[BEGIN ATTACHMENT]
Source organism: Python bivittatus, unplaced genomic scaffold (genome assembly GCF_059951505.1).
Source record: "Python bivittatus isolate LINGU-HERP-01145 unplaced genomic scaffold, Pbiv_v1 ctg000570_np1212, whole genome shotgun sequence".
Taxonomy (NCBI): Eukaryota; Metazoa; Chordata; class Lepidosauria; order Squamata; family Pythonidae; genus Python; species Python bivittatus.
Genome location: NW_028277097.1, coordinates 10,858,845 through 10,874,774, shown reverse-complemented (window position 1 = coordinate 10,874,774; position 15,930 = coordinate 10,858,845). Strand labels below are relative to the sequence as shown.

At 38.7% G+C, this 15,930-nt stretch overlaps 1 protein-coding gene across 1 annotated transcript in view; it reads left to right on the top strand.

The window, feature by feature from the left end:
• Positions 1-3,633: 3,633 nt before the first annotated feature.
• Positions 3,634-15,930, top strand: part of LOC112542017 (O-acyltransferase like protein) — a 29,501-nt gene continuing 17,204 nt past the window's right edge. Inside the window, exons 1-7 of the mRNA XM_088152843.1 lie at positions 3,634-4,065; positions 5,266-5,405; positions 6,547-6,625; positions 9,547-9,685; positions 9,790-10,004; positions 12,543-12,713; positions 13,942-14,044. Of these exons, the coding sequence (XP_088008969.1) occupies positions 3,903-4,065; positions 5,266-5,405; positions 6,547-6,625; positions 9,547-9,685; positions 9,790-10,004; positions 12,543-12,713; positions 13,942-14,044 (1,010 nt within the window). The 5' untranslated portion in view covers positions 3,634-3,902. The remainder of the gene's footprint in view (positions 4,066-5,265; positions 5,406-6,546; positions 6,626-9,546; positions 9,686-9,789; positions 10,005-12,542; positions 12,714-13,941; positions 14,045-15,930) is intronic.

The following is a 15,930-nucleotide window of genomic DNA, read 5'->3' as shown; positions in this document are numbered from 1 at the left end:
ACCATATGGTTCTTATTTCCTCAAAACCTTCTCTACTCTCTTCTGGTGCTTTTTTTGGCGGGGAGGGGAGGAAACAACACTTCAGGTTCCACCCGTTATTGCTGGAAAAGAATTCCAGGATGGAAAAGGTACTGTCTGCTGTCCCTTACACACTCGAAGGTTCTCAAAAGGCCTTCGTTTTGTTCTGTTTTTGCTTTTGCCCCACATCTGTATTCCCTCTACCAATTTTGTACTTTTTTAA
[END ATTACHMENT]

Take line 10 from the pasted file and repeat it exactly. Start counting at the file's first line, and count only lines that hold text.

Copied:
ACCATATGGTTCTTATTTCCTCAAAACCTTCTCTACTCTCTTCTGGTGCTTTTTTTGGCGGGGAGGGGAGGAAACAACACTTCAGGTTCCACCCGTTATTGCTGGAAAAGAATTCCAGGATGGAAAAGGTACTGTCTGCTGTCCCTTACACACTCGAAGGTTCTCAAAAGGCCTTCGTTTTGTTCTGTTTTTGCTTTTGCCCCACATCTGTATTCCCTCTACCAATTTTGTACTTTTTTAA